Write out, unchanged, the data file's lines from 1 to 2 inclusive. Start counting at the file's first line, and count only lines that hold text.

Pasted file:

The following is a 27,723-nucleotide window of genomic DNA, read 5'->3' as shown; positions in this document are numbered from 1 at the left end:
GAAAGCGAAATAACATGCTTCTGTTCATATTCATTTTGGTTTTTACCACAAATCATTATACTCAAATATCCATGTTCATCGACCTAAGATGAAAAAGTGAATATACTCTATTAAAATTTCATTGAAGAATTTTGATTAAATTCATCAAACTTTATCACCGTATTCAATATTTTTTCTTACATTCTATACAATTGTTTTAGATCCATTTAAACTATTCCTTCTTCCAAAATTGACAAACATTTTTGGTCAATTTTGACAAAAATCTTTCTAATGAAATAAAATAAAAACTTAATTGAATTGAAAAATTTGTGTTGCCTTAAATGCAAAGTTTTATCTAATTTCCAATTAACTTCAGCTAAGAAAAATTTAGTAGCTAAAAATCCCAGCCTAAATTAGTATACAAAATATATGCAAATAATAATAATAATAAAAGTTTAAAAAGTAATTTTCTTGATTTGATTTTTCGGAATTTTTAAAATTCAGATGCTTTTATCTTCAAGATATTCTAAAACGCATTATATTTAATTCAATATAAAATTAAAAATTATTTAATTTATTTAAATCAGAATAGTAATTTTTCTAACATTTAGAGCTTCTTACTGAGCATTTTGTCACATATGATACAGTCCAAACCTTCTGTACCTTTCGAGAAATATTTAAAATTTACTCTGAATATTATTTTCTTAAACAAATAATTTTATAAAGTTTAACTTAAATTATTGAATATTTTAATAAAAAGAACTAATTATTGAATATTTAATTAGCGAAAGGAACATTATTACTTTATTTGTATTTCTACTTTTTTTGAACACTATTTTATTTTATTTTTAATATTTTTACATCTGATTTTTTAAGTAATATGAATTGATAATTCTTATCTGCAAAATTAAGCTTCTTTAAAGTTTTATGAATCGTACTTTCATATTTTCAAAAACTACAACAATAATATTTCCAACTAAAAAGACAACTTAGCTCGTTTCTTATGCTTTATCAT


The following is a 27,723-nucleotide window of genomic DNA, read 5'->3' as shown; positions in this document are numbered from 1 at the left end:
GAAAGCGAAATAACATGCTTCTGTTCATATTCATTTTGGTTTTTACCACAAATCATTATACTCAAATATCCATGTTCATCGACCTAAGATGAAAAAGTGAATATACTCTATTAAAATTTCATTGAAGAATTTTGATTAAATTCATCAAACTTTATCACCGTATTCAATATTTTTTCTTACATTCTATACAATTGTTTTAGATCCATTTAAACTATTCCTTCTTCCAAAATTGACAAACATTTTTGGTCAATTTTGACAAAAATCTTTCTAATGAAATAAAATAAAAACTTAATTGAATTGAAAAATTTGTGTTGCCTTAAATGCAAAGTTTTATCTAATTTCCAATTAACTTCAGCTAAGAAAAATTTAGTAGCTAAAAATCCCAGCCTAAATTAGTATACAAAATATATGCAAATAATAATAATAATAAAAGTTTAAAAAGTAATTTTCTTGATTTGATTTTTCGGAATTTTTAAAATTCAGATGCTTTTATCTTCAAGATATTCTAAAACGCATTATATTTAATTCAATATAAAATTAAAAATTATTTAATTTATTTAAATCAGAATAGTAATTTTTCTAACATTTAGAGCTTCTTACTGAGCATTTTGTCACATATGATACAGTCCAAACCTTCTGTACCTTTCGAGAAATATTTAAAATTTACTCTGAATATTATTTTCTTAAACAAATAATTTTATAAAGTTTAACTTAAATTATTGAATATTTTAATAAAAAGAACTAATTATTGAATATTTAATTAGCGAAAGGAACATTATTACTTTATTTGTATTTCTACTTTTTTTGAACACTATTTTATTTTATTTTTAATATTTTTACATCTGATTTTTTAAGTAATATGAATTGATAATTCTTATCTGCAAAATTAAGCTTCTTTAAAGTTTTATGAATCGTACTTTCATATTTTCAAAAACTACAACAATAATATTTCCAACTAAAAAGACAACTTAGCTCGTTTCTTATGCTTTATCAT